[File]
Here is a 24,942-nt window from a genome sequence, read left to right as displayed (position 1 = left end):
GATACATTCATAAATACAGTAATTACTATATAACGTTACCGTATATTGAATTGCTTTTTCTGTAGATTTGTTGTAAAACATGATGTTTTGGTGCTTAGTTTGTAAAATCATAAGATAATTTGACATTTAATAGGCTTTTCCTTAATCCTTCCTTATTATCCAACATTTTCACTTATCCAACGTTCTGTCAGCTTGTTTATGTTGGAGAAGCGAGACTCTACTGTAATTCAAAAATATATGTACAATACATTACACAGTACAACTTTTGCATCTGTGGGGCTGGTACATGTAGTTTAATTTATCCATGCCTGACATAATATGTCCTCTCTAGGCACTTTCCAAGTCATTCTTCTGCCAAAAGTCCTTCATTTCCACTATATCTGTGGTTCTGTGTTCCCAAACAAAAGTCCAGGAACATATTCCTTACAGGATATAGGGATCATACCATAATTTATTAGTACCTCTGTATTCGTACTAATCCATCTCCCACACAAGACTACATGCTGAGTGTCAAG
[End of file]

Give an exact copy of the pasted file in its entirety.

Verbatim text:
Here is a 24,942-nt window from a genome sequence, read left to right as displayed (position 1 = left end):
GATACATTCATAAATACAGTAATTACTATATAACGTTACCGTATATTGAATTGCTTTTTCTGTAGATTTGTTGTAAAACATGATGTTTTGGTGCTTAGTTTGTAAAATCATAAGATAATTTGACATTTAATAGGCTTTTCCTTAATCCTTCCTTATTATCCAACATTTTCACTTATCCAACGTTCTGTCAGCTTGTTTATGTTGGAGAAGCGAGACTCTACTGTAATTCAAAAATATATGTACAATACATTACACAGTACAACTTTTGCATCTGTGGGGCTGGTACATGTAGTTTAATTTATCCATGCCTGACATAATATGTCCTCTCTAGGCACTTTCCAAGTCATTCTTCTGCCAAAAGTCCTTCATTTCCACTATATCTGTGGTTCTGTGTTCCCAAACAAAAGTCCAGGAACATATTCCTTACAGGATATAGGGATCATACCATAATTTATTAGTACCTCTGTATTCGTACTAATCCATCTCCCACACAAGACTACATGCTGAGTGTCAAG